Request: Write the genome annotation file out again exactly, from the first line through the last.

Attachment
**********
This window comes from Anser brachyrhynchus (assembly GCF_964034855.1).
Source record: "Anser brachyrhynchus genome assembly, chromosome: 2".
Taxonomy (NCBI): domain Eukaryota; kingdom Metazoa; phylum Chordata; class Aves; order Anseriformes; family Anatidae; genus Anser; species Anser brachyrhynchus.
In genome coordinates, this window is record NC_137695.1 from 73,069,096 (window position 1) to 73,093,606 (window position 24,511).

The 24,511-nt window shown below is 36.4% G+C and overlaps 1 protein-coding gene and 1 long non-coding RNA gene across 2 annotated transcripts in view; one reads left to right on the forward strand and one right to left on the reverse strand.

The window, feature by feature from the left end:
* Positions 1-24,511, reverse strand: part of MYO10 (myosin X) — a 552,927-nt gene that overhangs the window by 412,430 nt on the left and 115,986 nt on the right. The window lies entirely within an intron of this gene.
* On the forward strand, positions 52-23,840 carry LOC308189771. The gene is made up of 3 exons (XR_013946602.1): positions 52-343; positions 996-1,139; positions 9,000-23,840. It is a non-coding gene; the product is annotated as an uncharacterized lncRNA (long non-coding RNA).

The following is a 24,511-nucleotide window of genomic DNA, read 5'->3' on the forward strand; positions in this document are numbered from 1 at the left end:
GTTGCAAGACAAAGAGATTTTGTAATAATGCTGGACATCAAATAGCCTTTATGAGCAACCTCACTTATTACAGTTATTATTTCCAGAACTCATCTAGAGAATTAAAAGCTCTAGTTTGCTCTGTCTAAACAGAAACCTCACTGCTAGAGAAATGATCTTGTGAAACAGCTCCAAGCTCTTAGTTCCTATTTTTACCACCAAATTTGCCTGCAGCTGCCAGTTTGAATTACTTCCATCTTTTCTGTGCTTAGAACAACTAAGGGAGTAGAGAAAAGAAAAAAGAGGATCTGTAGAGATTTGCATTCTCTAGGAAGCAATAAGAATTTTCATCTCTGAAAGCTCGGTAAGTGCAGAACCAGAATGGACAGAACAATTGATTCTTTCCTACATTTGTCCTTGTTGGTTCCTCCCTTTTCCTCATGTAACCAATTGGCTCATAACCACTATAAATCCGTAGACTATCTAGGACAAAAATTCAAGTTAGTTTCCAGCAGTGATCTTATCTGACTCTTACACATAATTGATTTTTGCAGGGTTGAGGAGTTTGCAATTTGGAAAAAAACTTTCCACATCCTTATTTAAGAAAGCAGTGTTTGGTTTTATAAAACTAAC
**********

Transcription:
This window comes from Anser brachyrhynchus (assembly GCF_964034855.1).
Source record: "Anser brachyrhynchus genome assembly, chromosome: 2".
Taxonomy (NCBI): domain Eukaryota; kingdom Metazoa; phylum Chordata; class Aves; order Anseriformes; family Anatidae; genus Anser; species Anser brachyrhynchus.
In genome coordinates, this window is record NC_137695.1 from 73,069,096 (window position 1) to 73,093,606 (window position 24,511).

The 24,511-nt window shown below is 36.4% G+C and overlaps 1 protein-coding gene and 1 long non-coding RNA gene across 2 annotated transcripts in view; one reads left to right on the forward strand and one right to left on the reverse strand.

The window, feature by feature from the left end:
* Positions 1-24,511, reverse strand: part of MYO10 (myosin X) — a 552,927-nt gene that overhangs the window by 412,430 nt on the left and 115,986 nt on the right. The window lies entirely within an intron of this gene.
* On the forward strand, positions 52-23,840 carry LOC308189771. The gene is made up of 3 exons (XR_013946602.1): positions 52-343; positions 996-1,139; positions 9,000-23,840. It is a non-coding gene; the product is annotated as an uncharacterized lncRNA (long non-coding RNA).

The following is a 24,511-nucleotide window of genomic DNA, read 5'->3' on the forward strand; positions in this document are numbered from 1 at the left end:
GTTGCAAGACAAAGAGATTTTGTAATAATGCTGGACATCAAATAGCCTTTATGAGCAACCTCACTTATTACAGTTATTATTTCCAGAACTCATCTAGAGAATTAAAAGCTCTAGTTTGCTCTGTCTAAACAGAAACCTCACTGCTAGAGAAATGATCTTGTGAAACAGCTCCAAGCTCTTAGTTCCTATTTTTACCACCAAATTTGCCTGCAGCTGCCAGTTTGAATTACTTCCATCTTTTCTGTGCTTAGAACAACTAAGGGAGTAGAGAAAAGAAAAAAGAGGATCTGTAGAGATTTGCATTCTCTAGGAAGCAATAAGAATTTTCATCTCTGAAAGCTCGGTAAGTGCAGAACCAGAATGGACAGAACAATTGATTCTTTCCTACATTTGTCCTTGTTGGTTCCTCCCTTTTCCTCATGTAACCAATTGGCTCATAACCACTATAAATCCGTAGACTATCTAGGACAAAAATTCAAGTTAGTTTCCAGCAGTGATCTTATCTGACTCTTACACATAATTGATTTTTGCAGGGTTGAGGAGTTTGCAATTTGGAAAAAAACTTTCCACATCCTTATTTAAGAAAGCAGTGTTTGGTTTTATAAAACTAAC